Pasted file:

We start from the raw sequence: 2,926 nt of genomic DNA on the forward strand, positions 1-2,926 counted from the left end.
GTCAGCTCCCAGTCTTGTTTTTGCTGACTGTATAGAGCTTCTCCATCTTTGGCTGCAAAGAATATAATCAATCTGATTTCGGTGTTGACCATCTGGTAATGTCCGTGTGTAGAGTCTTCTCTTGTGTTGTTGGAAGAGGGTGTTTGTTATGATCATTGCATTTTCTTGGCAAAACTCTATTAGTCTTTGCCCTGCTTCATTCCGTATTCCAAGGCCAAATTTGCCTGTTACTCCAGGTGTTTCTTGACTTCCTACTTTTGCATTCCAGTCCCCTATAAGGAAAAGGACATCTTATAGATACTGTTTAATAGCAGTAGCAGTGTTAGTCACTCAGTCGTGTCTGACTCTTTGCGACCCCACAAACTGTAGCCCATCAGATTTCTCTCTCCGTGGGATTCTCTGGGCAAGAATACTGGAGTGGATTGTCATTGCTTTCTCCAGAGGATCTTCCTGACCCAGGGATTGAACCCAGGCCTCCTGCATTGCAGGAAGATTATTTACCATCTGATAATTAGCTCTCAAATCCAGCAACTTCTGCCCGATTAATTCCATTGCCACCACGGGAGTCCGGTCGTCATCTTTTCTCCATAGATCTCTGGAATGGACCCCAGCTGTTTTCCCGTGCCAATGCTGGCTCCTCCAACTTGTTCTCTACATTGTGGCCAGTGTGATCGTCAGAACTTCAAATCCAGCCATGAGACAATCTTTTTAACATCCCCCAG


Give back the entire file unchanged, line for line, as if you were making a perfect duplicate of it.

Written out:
We start from the raw sequence: 2,926 nt of genomic DNA on the forward strand, positions 1-2,926 counted from the left end.
GTCAGCTCCCAGTCTTGTTTTTGCTGACTGTATAGAGCTTCTCCATCTTTGGCTGCAAAGAATATAATCAATCTGATTTCGGTGTTGACCATCTGGTAATGTCCGTGTGTAGAGTCTTCTCTTGTGTTGTTGGAAGAGGGTGTTTGTTATGATCATTGCATTTTCTTGGCAAAACTCTATTAGTCTTTGCCCTGCTTCATTCCGTATTCCAAGGCCAAATTTGCCTGTTACTCCAGGTGTTTCTTGACTTCCTACTTTTGCATTCCAGTCCCCTATAAGGAAAAGGACATCTTATAGATACTGTTTAATAGCAGTAGCAGTGTTAGTCACTCAGTCGTGTCTGACTCTTTGCGACCCCACAAACTGTAGCCCATCAGATTTCTCTCTCCGTGGGATTCTCTGGGCAAGAATACTGGAGTGGATTGTCATTGCTTTCTCCAGAGGATCTTCCTGACCCAGGGATTGAACCCAGGCCTCCTGCATTGCAGGAAGATTATTTACCATCTGATAATTAGCTCTCAAATCCAGCAACTTCTGCCCGATTAATTCCATTGCCACCACGGGAGTCCGGTCGTCATCTTTTCTCCATAGATCTCTGGAATGGACCCCAGCTGTTTTCCCGTGCCAATGCTGGCTCCTCCAACTTGTTCTCTACATTGTGGCCAGTGTGATCGTCAGAACTTCAAATCCAGCCATGAGACAATCTTTTTAACATCCCCCAG